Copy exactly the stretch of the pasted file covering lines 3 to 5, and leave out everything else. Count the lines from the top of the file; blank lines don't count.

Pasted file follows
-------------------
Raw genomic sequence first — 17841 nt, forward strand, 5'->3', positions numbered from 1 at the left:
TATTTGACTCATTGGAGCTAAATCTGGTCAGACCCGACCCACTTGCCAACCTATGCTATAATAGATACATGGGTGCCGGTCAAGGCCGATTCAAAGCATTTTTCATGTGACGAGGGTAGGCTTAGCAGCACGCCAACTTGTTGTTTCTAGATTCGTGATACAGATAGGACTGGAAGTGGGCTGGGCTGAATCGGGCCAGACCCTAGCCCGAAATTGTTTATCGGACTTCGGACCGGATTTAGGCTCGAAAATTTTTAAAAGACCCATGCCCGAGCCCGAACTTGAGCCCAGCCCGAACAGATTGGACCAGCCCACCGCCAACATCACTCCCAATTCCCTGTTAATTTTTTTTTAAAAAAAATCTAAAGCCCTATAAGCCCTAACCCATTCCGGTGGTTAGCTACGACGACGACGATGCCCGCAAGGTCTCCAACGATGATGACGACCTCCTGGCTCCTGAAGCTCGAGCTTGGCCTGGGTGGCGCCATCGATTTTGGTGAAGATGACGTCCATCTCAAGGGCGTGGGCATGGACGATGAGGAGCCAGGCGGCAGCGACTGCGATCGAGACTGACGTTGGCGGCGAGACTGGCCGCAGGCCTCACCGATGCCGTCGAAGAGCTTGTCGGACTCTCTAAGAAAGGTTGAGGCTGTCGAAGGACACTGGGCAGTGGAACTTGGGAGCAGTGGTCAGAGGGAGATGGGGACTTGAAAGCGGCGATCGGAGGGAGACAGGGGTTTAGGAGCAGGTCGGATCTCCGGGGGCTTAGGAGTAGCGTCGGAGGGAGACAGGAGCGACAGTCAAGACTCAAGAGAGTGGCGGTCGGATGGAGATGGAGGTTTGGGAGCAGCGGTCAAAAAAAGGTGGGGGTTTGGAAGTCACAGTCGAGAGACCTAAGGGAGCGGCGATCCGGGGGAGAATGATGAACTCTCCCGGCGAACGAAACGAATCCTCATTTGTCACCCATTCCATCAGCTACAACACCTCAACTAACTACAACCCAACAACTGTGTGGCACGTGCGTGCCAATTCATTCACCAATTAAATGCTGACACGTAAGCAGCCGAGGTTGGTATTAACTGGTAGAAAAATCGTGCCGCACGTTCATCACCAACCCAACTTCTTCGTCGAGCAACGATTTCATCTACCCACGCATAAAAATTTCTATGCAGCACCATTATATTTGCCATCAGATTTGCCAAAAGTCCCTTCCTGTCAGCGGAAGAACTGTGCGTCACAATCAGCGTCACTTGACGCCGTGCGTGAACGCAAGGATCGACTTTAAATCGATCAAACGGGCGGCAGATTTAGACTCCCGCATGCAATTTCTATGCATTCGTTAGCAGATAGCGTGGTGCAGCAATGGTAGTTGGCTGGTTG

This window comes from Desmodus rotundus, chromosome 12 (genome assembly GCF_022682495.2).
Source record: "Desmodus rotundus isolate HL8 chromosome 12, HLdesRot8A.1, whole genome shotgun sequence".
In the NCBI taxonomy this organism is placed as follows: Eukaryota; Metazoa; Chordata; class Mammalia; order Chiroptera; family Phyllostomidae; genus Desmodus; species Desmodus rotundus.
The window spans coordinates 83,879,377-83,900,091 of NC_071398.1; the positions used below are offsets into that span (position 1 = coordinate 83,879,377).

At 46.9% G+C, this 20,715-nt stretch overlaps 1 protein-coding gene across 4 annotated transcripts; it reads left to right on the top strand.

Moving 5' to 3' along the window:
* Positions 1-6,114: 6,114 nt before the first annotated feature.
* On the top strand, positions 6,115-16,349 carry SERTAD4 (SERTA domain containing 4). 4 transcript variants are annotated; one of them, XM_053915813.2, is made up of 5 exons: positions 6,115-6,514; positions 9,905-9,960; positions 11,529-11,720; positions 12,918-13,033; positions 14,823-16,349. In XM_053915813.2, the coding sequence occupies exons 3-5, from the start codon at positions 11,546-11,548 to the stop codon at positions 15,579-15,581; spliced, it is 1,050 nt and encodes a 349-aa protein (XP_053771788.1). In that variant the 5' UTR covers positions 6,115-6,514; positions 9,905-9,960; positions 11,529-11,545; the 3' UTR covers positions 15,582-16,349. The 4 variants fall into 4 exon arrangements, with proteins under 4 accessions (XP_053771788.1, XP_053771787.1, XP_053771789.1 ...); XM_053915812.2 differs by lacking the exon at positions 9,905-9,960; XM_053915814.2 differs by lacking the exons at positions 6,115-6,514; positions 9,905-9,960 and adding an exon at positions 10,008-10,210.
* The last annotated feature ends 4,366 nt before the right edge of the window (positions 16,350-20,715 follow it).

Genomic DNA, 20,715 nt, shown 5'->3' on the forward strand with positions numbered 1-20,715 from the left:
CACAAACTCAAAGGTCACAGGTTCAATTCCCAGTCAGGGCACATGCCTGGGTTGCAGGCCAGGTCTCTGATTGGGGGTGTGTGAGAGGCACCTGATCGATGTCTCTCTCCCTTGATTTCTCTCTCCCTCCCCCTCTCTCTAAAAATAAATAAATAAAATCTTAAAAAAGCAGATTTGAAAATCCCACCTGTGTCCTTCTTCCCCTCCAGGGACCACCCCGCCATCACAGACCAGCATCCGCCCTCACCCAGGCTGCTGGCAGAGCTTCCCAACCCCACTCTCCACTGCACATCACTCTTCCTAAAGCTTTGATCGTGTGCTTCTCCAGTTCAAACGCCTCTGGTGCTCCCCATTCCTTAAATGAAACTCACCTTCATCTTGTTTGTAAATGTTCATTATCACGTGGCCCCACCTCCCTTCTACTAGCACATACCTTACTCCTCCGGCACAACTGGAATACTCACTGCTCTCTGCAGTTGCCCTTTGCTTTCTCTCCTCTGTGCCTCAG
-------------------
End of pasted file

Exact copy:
This window comes from Desmodus rotundus, chromosome 12 (genome assembly GCF_022682495.2).
Source record: "Desmodus rotundus isolate HL8 chromosome 12, HLdesRot8A.1, whole genome shotgun sequence".
In the NCBI taxonomy this organism is placed as follows: Eukaryota; Metazoa; Chordata; class Mammalia; order Chiroptera; family Phyllostomidae; genus Desmodus; species Desmodus rotundus.